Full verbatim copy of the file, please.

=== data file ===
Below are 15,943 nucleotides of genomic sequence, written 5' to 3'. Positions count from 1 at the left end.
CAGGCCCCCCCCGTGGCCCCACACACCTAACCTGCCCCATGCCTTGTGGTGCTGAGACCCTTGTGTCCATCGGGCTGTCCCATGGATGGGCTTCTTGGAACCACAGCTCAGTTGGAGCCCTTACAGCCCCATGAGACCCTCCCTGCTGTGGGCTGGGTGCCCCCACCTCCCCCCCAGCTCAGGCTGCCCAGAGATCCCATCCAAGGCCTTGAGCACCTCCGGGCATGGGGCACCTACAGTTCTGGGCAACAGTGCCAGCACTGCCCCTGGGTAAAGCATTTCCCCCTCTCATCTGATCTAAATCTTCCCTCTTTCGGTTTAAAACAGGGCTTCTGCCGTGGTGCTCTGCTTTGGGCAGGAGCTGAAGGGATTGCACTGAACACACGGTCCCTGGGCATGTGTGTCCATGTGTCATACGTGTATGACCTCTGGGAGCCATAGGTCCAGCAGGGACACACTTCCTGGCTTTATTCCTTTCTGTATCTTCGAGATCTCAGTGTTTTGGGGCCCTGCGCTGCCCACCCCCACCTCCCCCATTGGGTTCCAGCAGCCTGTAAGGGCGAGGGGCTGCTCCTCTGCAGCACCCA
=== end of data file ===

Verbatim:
Below are 15,943 nucleotides of genomic sequence, written 5' to 3'. Positions count from 1 at the left end.
CAGGCCCCCCCCGTGGCCCCACACACCTAACCTGCCCCATGCCTTGTGGTGCTGAGACCCTTGTGTCCATCGGGCTGTCCCATGGATGGGCTTCTTGGAACCACAGCTCAGTTGGAGCCCTTACAGCCCCATGAGACCCTCCCTGCTGTGGGCTGGGTGCCCCCACCTCCCCCCCAGCTCAGGCTGCCCAGAGATCCCATCCAAGGCCTTGAGCACCTCCGGGCATGGGGCACCTACAGTTCTGGGCAACAGTGCCAGCACTGCCCCTGGGTAAAGCATTTCCCCCTCTCATCTGATCTAAATCTTCCCTCTTTCGGTTTAAAACAGGGCTTCTGCCGTGGTGCTCTGCTTTGGGCAGGAGCTGAAGGGATTGCACTGAACACACGGTCCCTGGGCATGTGTGTCCATGTGTCATACGTGTATGACCTCTGGGAGCCATAGGTCCAGCAGGGACACACTTCCTGGCTTTATTCCTTTCTGTATCTTCGAGATCTCAGTGTTTTGGGGCCCTGCGCTGCCCACCCCCACCTCCCCCATTGGGTTCCAGCAGCCTGTAAGGGCGAGGGGCTGCTCCTCTGCAGCACCCA